The first thing you notice when you meet Martha Lavey is her hair. She’s a very petite woman, but you realize that later. Her hair is epic, a nest of swirling, curling grays and blacks that give her visage an otherworldliness, a sense of supernatural wisdom, like Mother Earth. Mother Steppenwolf. She’s been artistic director since 1995, far longer than anyone else in that role, and she’s presided over the maturation of the company from a troubled, supremely talented teenager into an institution likely to outlive its founders. She’s one of the most powerful people in Chicago theater, yet she’s as gentle a spirit as you’re likely to meet. One of the powers she wields, or at least holds the secret to, is ensemble membership, the Holy Grail of Chicago theater for many.
There are forty-three ensemble members, many of them dating back to the early days of the company. Since Steppenwolf’s formal inception in 1975, the cumulative total, including those (rarely) lost to attrition, is forty-eight. Lavey says there’s no formulaic way in choosing ensemble members, no set number of engagements required. “It’s more that the desire to have an individual in the ensemble is generated out of—this person brings something unique to the ensemble,” she says, “be that a casting niche—age, type, etcetera. Then there’s the feeling of whether this person is a good community member. Do we feel like that person has an ensemble sensibility? And it’s fairly easy to pick up on that.”
And very important. “The Steppenwolf thing is just so magical and generous in vibe,” director Tina Landau says. “It really feels like a family.” A family with a nurturing mother. “I just have such a—I realize it’s not necessarily age-related because I have it with people who are my age-peers in the ensemble—very, really maternal lovey feeling towards them,” Lavey says.
Jon Michael Hill joined the ensemble in one of its three largest single expansions, one of six new members, most younger than normal, four of them African American.
“That was an interesting case because the decision about ensemble expansion has always resided in the founders: Gary Sinise, Jeff Perry, Terry Kinney,” Lavey says. “Not necessarily instigated by them, but it came with their approval. That was one thing that they as founders felt was very important. And so the process leading up to those six ensemble members—a very important brief there was to get younger ensemble members—was a process that I went through with our founders to say, ‘You guys have not been present on the Chicago scene, you’re not going to know them in the same way. What should the learning curve be? How can I help you get to know them better?’ And I enlisted our artistic associates, Anna Shapiro, Tracy Letts and Amy Morton, because they’re present on the ground a lot. Who do we want? Who makes sense to you? We all had obvious preferences and choices and then we presented those to Gary, Jeff and Terry.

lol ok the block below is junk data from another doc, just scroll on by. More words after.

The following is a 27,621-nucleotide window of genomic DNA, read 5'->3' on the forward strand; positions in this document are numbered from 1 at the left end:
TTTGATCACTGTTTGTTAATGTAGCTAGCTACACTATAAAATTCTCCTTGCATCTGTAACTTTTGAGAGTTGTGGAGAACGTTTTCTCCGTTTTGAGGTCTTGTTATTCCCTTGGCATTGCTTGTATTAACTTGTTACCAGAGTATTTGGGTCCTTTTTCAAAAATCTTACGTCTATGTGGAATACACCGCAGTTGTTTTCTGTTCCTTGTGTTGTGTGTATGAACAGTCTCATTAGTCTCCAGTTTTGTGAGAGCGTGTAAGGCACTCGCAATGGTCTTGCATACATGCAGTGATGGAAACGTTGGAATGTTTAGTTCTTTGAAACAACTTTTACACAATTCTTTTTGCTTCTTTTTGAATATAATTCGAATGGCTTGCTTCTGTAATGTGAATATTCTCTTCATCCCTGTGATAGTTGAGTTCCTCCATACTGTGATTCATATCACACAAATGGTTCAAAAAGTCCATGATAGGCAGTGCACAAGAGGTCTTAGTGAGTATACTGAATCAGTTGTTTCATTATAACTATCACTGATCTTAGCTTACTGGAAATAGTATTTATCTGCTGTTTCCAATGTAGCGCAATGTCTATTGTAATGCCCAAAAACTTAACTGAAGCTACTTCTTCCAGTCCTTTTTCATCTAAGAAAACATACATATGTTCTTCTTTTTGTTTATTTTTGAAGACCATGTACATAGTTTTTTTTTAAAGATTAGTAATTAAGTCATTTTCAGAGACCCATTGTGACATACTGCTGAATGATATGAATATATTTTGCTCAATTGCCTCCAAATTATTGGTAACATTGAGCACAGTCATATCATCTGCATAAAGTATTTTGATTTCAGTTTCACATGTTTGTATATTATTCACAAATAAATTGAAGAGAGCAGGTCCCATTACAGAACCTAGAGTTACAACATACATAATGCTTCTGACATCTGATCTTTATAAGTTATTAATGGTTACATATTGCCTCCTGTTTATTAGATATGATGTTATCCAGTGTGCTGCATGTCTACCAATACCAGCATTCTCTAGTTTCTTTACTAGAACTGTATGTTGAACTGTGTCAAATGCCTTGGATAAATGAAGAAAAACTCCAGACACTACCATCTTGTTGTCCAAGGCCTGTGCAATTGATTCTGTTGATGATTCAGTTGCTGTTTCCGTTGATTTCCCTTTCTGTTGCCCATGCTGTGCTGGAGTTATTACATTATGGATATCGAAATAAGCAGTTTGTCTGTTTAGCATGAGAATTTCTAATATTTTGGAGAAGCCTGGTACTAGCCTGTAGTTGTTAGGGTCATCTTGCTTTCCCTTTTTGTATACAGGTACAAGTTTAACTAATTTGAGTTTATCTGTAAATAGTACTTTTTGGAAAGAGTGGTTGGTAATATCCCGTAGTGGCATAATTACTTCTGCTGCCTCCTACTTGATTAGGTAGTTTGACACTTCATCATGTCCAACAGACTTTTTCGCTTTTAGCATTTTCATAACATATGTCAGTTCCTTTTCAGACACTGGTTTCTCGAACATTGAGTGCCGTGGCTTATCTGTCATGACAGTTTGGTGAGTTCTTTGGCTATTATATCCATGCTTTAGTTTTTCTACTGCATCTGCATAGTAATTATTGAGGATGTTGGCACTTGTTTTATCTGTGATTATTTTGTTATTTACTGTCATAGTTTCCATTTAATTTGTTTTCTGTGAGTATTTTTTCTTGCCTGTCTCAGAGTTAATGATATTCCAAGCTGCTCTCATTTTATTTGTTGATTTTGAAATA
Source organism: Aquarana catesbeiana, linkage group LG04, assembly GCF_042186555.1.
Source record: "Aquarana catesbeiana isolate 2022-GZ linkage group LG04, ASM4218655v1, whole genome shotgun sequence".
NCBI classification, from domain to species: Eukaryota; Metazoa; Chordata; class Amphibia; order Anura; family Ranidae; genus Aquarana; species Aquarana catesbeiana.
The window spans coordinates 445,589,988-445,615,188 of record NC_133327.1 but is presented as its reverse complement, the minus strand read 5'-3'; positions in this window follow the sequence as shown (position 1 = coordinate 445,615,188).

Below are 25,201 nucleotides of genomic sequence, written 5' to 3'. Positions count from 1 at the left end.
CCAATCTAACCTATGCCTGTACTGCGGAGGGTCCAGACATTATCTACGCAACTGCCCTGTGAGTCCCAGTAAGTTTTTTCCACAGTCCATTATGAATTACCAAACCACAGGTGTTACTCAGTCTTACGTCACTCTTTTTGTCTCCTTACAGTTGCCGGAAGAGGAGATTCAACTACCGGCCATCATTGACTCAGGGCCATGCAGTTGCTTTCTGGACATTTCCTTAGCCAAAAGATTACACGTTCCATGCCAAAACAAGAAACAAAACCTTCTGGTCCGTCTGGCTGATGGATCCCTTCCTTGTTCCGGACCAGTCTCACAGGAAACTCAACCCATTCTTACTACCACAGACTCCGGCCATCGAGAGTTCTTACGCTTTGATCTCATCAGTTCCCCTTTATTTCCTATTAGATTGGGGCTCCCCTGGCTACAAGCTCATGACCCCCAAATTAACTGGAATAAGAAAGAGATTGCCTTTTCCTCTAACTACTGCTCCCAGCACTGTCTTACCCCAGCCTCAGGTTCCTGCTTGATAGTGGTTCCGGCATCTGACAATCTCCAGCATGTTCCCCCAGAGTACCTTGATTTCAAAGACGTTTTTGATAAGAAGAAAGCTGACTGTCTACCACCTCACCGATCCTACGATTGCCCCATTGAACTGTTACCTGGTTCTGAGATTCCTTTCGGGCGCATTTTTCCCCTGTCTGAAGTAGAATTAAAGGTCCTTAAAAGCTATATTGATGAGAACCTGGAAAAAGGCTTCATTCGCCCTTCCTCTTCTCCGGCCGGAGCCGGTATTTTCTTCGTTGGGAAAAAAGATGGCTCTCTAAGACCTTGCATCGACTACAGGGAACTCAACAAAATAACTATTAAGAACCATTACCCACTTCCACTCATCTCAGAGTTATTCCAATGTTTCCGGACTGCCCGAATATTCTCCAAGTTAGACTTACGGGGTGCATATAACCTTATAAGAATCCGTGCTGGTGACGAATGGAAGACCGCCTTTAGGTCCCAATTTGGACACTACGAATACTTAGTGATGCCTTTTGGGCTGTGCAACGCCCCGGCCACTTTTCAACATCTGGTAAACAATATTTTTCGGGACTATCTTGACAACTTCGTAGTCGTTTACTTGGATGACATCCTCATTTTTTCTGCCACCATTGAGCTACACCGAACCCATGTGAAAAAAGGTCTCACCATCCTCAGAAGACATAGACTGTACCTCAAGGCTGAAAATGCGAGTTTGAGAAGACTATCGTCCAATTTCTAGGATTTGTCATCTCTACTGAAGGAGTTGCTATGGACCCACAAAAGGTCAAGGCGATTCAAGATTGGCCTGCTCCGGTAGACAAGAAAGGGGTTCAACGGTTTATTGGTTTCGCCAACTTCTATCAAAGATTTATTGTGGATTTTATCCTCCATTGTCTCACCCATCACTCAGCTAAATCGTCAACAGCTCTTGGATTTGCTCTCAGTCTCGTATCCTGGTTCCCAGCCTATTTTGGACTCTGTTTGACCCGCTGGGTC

“What they want to hear is our argument from the people whom they trust, they want to hear the reasoning. Why? Why is that person important? And to me it’s more than a courtesy. Gary, Jeff and Terry, as long as I’ve been here, the combination of those guys grows more impressive to me. Because the balance that they produce in each other, or collectively that’s produced from their being together—because they’re all strong personalities—is kind of remarkable. Even the fact that it was a triumvirate with that three-legged structure being more stable than had it been a duo. But they have a lot of wisdom.”
So Hill was in the right place at the right time. He was young, crazy young, at a time when Steppenwolf was looking for young blood. Of course it was a leap of faith: Hill was still in college and had done one production with Steppenwolf. But I can easily think of a half dozen other very young, very promising Chicago actors who are not ensemble members.
“He’s definitely had it from day one.” Landau says. “By that I mean—I don’t even know what ‘it’ is, but he was special enough to get the attention of Anna Shapiro and Martha immediately inviting him to the ensemble, I mean that never happens, someone that age. I think the sense was, let’s pick him and grab him because it’s clear. I had the same response to Jon, it was like magic the second I saw him.”